Undoubtedly most can be expected by directing the child s attention to the beauties of nature around him and by constantly referring to the Creator from Whose hand they come. Many opportunities will naturally present themselves for this-a beautiful sunset, the first flowers of spring, the return of the feathered songsters. As these wonderful works of God are repeatedly pointed out, the child will come more and more to see the hand of the Creator in all things. He will grasp with ever-increasing clarity the fact thatGod made all things.

A child can have a fair realization of the existence of God by the age of three or even earlier. After this fundamental religious truth has once fully come into his consciousness, it will be but a short step to the appreciation of God's power and goodness, to a grasp of man's independence upon Him and responsibility towards Him. The foundation will then have been laid for the whole structure of religion for intelligent prayer and for the religious motivation of all actions, for the entire group of Christian doctrines. The child's religious knowledge should grow rapidly thereafter and his spiritual life be enriched.

The modern school teacher has come to make much use of visual education. The parent educator does well to imitate him in this in his efforts to make the religious education of his children more effective. Visual education is particularly helpful in the training of the pre-school child. Herein we see one of the values of holy pictures, statues, crucifixes, small shrines or altars in the home. By means of these the child can get a more vivid idea and a more lasting impression of our Lord, His saints and holy things than he can through any purely abstract teaching. Then, too, there are today a number of excellent illustrated books helpful in teaching religion to very young children. These should also be utilized. Certainly they deserve more of an honoured place in the Catholic home than do picture books that deal with birds, animals, etc.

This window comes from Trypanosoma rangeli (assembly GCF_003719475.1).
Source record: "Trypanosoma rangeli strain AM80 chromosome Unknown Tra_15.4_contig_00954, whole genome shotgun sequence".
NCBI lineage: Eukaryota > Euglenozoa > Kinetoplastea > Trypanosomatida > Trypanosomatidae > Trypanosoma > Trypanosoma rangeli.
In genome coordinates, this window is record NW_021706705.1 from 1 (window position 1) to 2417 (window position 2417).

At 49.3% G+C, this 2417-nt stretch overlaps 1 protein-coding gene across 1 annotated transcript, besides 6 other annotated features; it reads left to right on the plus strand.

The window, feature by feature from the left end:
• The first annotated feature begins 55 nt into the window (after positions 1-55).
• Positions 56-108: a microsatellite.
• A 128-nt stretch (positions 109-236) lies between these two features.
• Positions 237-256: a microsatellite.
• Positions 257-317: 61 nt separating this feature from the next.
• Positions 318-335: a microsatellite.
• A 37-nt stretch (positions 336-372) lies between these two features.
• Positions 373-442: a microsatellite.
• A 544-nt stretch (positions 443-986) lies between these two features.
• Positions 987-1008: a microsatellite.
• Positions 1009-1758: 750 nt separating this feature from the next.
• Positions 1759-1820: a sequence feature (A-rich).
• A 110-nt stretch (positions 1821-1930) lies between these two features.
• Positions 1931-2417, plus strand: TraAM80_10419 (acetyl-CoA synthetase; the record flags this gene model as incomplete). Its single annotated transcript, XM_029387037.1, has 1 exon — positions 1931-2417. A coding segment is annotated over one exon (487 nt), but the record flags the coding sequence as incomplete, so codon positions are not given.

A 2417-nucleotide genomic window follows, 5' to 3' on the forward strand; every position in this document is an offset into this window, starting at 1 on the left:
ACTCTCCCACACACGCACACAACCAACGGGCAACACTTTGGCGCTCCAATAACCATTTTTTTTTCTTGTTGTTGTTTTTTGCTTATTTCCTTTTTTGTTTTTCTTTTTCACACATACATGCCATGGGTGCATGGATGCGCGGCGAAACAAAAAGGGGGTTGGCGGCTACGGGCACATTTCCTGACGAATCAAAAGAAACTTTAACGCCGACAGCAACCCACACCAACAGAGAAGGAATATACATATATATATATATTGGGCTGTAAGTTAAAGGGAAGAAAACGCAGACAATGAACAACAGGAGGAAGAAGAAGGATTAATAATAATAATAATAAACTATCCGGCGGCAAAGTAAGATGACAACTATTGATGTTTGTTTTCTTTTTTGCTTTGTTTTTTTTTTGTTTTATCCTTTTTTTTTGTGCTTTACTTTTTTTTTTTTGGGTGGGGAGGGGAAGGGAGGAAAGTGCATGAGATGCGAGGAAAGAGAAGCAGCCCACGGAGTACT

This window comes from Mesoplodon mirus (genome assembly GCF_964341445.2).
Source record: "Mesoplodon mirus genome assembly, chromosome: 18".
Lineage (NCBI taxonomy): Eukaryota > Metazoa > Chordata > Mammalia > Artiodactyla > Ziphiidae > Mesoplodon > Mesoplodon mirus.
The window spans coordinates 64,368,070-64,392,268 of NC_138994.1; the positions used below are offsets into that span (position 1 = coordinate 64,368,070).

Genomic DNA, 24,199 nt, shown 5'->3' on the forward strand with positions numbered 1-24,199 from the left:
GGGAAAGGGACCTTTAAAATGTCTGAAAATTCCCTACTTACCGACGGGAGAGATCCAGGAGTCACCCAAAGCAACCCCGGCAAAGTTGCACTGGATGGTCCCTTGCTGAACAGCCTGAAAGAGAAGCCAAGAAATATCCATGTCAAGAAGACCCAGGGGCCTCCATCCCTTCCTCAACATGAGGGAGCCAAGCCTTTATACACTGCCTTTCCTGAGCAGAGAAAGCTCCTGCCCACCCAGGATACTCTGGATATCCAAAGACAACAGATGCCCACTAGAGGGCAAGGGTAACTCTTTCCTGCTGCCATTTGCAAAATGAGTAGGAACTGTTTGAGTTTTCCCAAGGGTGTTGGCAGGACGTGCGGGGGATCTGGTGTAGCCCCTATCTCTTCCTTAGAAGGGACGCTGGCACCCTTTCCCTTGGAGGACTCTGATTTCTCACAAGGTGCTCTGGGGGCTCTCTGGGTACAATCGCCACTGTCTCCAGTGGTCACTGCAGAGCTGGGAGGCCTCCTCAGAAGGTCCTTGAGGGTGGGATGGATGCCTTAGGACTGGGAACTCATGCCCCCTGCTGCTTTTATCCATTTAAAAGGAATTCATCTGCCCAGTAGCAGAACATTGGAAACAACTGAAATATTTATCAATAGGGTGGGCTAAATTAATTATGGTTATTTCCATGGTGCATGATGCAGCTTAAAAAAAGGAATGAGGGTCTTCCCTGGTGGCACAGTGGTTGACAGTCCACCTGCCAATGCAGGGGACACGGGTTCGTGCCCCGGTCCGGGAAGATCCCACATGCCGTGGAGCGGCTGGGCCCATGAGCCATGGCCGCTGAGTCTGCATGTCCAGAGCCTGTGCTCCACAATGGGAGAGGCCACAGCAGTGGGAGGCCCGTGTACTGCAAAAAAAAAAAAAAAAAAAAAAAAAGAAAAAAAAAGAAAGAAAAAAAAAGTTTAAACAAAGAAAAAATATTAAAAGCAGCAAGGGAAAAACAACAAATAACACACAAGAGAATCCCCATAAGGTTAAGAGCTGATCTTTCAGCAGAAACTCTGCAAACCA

In like manner should religious stories find precedence in a Catholic home over fairy-tales and other stories of field and farm or of our friends in fur and feather. The child, we know, never tires of stories, not even if they are repeated time and again. They take hold of his imagination and consequently, serve as an excellent medium for making religious doctrine and practice both appealing and intelligible to him. There is no question of the value of such stories in the religious training of the child during his years of tender faith, the period of awe and wonder when his trusting heart is readily disposed to the reception of faith. And there is such an endless variety of them for the parent to choose from-the story of the Christ-Child, of the Blessed Virgin His Mother, of St. Joseph His Foster-Father, of the entire Holy Family, of the first visitors, the shepherds and magi, etc.

Or again, there is the natural tendency of the little one to imitate his elders. This fact also will be capitalized by the parent who is conscious of his responsibility before God for the spiritual welfare of his offspring. It is the child's tendency to imitate that gives the home such a powerful influence in the training process. Not only does the example of the parents and grown-ups within the family circle, but also the whole religious atmosphere within the home, react with telling effect upon the religious and moral development of the child. Such practices as grace at table, the reverent repetition of simple prayers with the child while kneeling at bedtime, all seem in some indescribable way to lead the little one to God. While the more informal instruction of the home may later be somewhat supplanted by the school, the training that takes place through example within the family circle can never be superseded. Hence Pius XI adds, after urging upon parents the use of the best methods for making their training effective,Supposing always the influence of their ownexemplary lives.


There is no denying the fact that in our modern civilization our school system is fundamental in the religious training of our children, but it is equally true that the home is still more basic. With parents first and foremost must rest the religious training of the child. That is alike their sacred duty and their inestimable privilege. And what a field this offers for missionary enterprise! What an opportunity for Catholic Action!

Nihil Obstat :

BERNARD O'CONNOR, Diocesan Censor.



Archiepiscopus Melbournensis. 31st December, 1961